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dc.contributor.authorRebelo, Neville
dc.contributor.authorZhao, Huayong
dc.contributor.authorNadal, Francois
dc.contributor.authorGarner, Colin
dc.contributor.authorWilliams, Andy
dc.date.accessioned2019-09-02T10:33:05Z
dc.date.available2019-09-02T10:33:05Z
dc.date.issued2019-08-22
dc.identifier.citationRebelo, N., Zhao, H., Nadal, F., Garner, C. & Williams, A. (2019). Evaporation of liquid nitrogen droplets in superheated immiscible liquids. International Journal of Heat and Mass Transfer, 143, 118575en_US
dc.identifier.issn0017-9310
dc.identifier.doi10.1016/j.ijheatmasstransfer.2019.118575
dc.identifier.urihttp://hdl.handle.net/10034/622553
dc.description.abstractLiquid nitrogen or other cryogenic liquids have the potential to replace or augment current energy sources in cooling and power applications. This can be done by the rapid evaporation and expansion processes that occur when liquid nitrogen is injected into hotter fluids in mechanical expander systems. In this study, the evaporation process of single liquid nitrogen droplets when submerged into n-propanol, methanol, n-hexane, and n-pentane maintained at 294 K has been investigated experimentally and numerically. The evaporation process is quantified by tracking the growth rate of the resulting nitrogen vapour bubble that has an interface with the bulk liquid. The experimental data suggest that the bubble volume growth is proportional to the time and the bubble growth rate is mainly determined by the initial droplet size. A comparison between the four different bulk liquids indicates that the evaporation rate in n-pentane is the highest, possibly due to its low surface tension. A scaling law based on the pure diffusion-controlled evaporation of droplet in open air environment has been successfully implemented to scale the experimental data. The deviation between the scaling law predictions and the experimental data for 2-propanol, methanol and n-hexane vary between 4% and 30% and the deviation for n-pentane was between 24% and 65%. The more detailed bubble growth rates have been modelled by a heuristic one-dimensional, spherically symmetric quasi-steady-state confined model, which can predict the growth trend well but consistently underestimate the growth rate. A fixed effective thermal conductivity is then introduced to account for the complex dynamics of the droplet inside the bubble and the subsequent convective processes in the surrounding vapour, which leads to a satisfactory quantitative prediction of the growth rate.en_US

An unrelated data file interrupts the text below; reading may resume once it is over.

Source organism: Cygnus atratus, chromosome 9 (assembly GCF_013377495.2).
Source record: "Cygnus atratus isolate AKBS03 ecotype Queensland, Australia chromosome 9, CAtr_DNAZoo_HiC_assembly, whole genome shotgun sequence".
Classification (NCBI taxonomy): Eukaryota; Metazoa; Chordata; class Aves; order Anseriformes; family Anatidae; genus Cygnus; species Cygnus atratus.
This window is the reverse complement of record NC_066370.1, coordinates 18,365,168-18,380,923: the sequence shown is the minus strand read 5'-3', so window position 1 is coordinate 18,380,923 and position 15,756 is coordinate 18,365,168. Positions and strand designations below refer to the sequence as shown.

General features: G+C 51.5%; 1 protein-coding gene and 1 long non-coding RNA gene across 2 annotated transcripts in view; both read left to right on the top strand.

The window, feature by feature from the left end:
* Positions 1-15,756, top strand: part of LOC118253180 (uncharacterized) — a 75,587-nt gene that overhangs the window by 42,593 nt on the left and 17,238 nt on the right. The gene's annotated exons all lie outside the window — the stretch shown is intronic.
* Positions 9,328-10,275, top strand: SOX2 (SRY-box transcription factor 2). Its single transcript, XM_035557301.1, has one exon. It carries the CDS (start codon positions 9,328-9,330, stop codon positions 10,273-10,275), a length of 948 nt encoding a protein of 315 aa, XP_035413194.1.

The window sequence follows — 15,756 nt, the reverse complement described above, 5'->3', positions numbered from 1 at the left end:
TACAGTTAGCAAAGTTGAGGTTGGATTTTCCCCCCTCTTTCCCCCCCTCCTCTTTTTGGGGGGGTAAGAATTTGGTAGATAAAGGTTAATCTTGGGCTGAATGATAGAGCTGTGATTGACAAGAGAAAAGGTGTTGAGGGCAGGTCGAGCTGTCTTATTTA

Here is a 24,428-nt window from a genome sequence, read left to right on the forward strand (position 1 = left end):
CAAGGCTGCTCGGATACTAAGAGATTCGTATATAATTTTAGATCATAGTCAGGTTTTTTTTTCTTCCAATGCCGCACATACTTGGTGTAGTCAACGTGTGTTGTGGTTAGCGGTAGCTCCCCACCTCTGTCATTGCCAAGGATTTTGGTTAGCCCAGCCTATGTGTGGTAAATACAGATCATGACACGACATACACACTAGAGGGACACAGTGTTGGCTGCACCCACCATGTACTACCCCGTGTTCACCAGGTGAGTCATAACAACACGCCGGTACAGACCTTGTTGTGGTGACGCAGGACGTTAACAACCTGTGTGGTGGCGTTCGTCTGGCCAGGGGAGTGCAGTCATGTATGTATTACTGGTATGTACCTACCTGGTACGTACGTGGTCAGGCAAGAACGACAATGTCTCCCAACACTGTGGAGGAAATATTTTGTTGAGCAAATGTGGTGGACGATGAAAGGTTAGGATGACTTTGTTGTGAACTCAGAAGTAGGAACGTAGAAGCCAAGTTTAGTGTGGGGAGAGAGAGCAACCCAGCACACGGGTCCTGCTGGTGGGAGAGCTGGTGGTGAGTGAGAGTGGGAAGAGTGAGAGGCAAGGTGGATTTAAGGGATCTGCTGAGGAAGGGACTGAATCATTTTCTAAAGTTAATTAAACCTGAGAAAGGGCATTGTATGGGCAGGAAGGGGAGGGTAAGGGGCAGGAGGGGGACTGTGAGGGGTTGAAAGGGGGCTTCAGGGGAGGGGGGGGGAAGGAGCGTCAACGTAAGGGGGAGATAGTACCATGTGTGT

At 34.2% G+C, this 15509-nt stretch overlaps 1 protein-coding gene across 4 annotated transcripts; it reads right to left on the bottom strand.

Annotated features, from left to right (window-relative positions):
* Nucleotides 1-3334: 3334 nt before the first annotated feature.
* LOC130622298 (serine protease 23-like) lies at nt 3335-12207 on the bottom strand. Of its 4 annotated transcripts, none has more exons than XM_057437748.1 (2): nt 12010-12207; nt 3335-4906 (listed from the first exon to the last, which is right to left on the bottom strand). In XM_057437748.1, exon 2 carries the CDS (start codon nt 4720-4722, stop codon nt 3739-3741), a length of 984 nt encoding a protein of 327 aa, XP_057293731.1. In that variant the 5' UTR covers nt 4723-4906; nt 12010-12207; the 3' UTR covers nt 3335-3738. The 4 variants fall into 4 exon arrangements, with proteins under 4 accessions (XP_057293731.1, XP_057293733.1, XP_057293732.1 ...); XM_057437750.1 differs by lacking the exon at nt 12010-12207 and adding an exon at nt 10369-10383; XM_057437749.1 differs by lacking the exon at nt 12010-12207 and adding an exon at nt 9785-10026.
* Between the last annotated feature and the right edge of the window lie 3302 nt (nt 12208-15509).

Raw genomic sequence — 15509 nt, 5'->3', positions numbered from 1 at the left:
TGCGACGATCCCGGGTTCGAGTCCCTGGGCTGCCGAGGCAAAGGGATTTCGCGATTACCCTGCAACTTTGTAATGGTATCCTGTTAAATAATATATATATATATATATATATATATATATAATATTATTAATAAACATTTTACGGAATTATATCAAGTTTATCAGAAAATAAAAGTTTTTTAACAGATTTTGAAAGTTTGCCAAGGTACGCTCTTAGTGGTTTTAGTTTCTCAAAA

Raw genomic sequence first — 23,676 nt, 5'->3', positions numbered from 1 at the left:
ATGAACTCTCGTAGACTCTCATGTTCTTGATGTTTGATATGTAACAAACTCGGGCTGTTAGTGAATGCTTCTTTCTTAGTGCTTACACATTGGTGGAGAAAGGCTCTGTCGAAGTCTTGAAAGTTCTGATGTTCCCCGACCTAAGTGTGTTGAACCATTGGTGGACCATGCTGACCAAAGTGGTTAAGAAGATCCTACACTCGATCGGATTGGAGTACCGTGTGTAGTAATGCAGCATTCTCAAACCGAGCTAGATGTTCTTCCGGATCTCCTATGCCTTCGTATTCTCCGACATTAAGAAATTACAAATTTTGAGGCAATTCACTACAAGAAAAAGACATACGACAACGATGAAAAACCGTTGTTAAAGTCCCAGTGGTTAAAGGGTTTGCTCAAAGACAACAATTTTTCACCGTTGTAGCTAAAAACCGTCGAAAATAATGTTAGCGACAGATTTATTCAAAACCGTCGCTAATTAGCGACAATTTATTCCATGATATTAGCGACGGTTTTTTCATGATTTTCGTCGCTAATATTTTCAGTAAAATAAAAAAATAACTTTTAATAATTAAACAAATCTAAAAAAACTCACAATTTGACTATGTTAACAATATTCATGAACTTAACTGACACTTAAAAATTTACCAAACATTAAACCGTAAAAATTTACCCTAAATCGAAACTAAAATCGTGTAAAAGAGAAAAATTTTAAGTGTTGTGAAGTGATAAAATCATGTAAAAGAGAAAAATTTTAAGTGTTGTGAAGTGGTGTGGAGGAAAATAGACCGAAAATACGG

dc.language.isoenen_US
dc.publisherElsevieren_US
dc.relation.urlhttp://www.sciencedirect.com/science/article/pii/S0017931019321878en_US
dc.rights.urihttp://creativecommons.org/licenses/by-nc-nd/4.0/en_US
dc.subjectliquid nitrogenen_US
dc.subjectcryogenicen_US
dc.subjectheat transferen_US
dc.subjectmultiphaseen_US
dc.subjectdropleten_US
dc.subjectevaporationen_US
dc.titleEvaporation of liquid nitrogen droplets in superheated immiscible liquidsen_US
dc.typeArticleen_US
dc.contributor.departmentLoughborough University; University of Chesteren_US
dc.identifier.journalInternational Journal of Heat and Mass Transferen_US
dc.date.accepted2019-08-12
or.grant.openaccessYesen_US
rioxxterms.funderunfundeden_US
rioxxterms.identifier.projectunfundeden_US
rioxxterms.versionAMen_US
rioxxterms.licenseref.startdate2021-08-22
refterms.dateFCD2019-08-23T10:28:58Z
refterms.versionFCDAM


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